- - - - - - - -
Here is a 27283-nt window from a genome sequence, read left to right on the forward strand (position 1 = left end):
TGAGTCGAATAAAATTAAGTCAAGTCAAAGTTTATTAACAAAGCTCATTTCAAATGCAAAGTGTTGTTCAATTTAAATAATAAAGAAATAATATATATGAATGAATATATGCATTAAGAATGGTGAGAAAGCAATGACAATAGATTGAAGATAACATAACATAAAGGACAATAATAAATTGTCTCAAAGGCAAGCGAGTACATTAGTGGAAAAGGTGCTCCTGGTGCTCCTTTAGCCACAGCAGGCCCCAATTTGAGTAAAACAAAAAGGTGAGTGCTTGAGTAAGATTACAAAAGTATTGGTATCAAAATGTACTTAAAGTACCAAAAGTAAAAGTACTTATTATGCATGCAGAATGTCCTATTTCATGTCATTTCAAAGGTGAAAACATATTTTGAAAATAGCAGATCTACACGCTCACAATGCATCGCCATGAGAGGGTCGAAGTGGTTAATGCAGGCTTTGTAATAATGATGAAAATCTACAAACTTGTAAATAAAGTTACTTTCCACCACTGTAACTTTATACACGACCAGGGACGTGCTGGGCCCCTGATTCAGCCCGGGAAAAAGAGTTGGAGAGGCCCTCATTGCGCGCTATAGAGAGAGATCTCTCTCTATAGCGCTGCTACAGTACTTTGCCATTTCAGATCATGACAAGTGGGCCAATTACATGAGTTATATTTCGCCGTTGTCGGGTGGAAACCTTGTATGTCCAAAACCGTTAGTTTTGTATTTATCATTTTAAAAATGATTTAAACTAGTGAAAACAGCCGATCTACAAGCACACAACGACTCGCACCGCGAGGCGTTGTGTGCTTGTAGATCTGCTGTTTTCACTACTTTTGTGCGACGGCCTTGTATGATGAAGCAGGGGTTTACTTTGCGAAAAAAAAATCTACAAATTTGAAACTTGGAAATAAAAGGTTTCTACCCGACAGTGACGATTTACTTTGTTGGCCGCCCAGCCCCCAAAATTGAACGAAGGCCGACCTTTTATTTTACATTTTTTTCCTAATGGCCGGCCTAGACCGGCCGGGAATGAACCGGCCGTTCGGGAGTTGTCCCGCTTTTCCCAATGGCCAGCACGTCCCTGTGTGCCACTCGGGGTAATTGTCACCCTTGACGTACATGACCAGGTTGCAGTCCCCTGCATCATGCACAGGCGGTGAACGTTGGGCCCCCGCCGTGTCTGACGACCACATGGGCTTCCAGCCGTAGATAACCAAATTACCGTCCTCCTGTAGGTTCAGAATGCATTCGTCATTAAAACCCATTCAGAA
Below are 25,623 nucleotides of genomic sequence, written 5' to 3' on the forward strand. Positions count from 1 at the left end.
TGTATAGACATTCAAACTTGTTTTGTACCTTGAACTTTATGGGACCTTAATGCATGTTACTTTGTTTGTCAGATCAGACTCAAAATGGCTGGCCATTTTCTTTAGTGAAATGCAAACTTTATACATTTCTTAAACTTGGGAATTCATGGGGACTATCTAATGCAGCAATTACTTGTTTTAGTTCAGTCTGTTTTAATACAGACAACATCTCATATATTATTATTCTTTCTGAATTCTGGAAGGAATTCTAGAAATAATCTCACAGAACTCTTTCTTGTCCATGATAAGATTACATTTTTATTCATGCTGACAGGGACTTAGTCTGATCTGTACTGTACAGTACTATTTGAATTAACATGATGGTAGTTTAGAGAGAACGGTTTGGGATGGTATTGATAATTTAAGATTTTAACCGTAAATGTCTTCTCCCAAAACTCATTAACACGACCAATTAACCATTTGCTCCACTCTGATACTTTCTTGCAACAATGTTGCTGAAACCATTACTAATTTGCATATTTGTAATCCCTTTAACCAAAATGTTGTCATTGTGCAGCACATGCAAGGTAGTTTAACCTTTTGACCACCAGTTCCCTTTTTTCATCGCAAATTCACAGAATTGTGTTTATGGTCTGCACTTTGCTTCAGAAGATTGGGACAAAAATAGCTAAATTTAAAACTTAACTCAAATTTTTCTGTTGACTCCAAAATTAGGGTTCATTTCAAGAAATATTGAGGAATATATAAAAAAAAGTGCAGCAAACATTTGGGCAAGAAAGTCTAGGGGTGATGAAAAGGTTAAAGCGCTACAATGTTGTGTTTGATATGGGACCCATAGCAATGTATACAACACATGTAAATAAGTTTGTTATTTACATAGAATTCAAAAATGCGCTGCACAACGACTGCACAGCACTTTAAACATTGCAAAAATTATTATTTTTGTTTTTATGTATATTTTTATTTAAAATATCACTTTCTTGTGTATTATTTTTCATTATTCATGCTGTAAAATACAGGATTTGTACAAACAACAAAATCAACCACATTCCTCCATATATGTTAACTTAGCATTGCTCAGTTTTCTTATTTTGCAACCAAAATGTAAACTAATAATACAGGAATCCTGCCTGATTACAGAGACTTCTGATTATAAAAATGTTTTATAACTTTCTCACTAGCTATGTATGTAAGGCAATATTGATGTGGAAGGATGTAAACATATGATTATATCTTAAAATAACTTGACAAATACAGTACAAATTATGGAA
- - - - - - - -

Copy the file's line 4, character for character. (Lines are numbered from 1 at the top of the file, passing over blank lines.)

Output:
TGTATAGACATTCAAACTTGTTTTGTACCTTGAACTTTATGGGACCTTAATGCATGTTACTTTGTTTGTCAGATCAGACTCAAAATGGCTGGCCATTTTCTTTAGTGAAATGCAAACTTTATACATTTCTTAAACTTGGGAATTCATGGGGACTATCTAATGCAGCAATTACTTGTTTTAGTTCAGTCTGTTTTAATACAGACAACATCTCATATATTATTATTCTTTCTGAATTCTGGAAGGAATTCTAGAAATAATCTCACAGAACTCTTTCTTGTCCATGATAAGATTACATTTTTATTCATGCTGACAGGGACTTAGTCTGATCTGTACTGTACAGTACTATTTGAATTAACATGATGGTAGTTTAGAGAGAACGGTTTGGGATGGTATTGATAATTTAAGATTTTAACCGTAAATGTCTTCTCCCAAAACTCATTAACACGACCAATTAACCATTTGCTCCACTCTGATACTTTCTTGCAACAATGTTGCTGAAACCATTACTAATTTGCATATTTGTAATCCCTTTAACCAAAATGTTGTCATTGTGCAGCACATGCAAGGTAGTTTAACCTTTTGACCACCAGTTCCCTTTTTTCATCGCAAATTCACAGAATTGTGTTTATGGTCTGCACTTTGCTTCAGAAGATTGGGACAAAAATAGCTAAATTTAAAACTTAACTCAAATTTTTCTGTTGACTCCAAAATTAGGGTTCATTTCAAGAAATATTGAGGAATATATAAAAAAAAGTGCAGCAAACATTTGGGCAAGAAAGTCTAGGGGTGATGAAAAGGTTAAAGCGCTACAATGTTGTGTTTGATATGGGACCCATAGCAATGTATACAACACATGTAAATAAGTTTGTTATTTACATAGAATTCAAAAATGCGCTGCACAACGACTGCACAGCACTTTAAACATTGCAAAAATTATTATTTTTGTTTTTATGTATATTTTTATTTAAAATATCACTTTCTTGTGTATTATTTTTCATTATTCATGCTGTAAAATACAGGATTTGTACAAACAACAAAATCAACCACATTCCTCCATATATGTTAACTTAGCATTGCTCAGTTTTCTTATTTTGCAACCAAAATGTAAACTAATAATACAGGAATCCTGCCTGATTACAGAGACTTCTGATTATAAAAATGTTTTATAACTTTCTCACTAGCTATGTATGTAAGGCAATATTGATGTGGAAGGATGTAAACATATGATTATATCTTAAAATAACTTGACAAATACAGTACAAATTATGGAA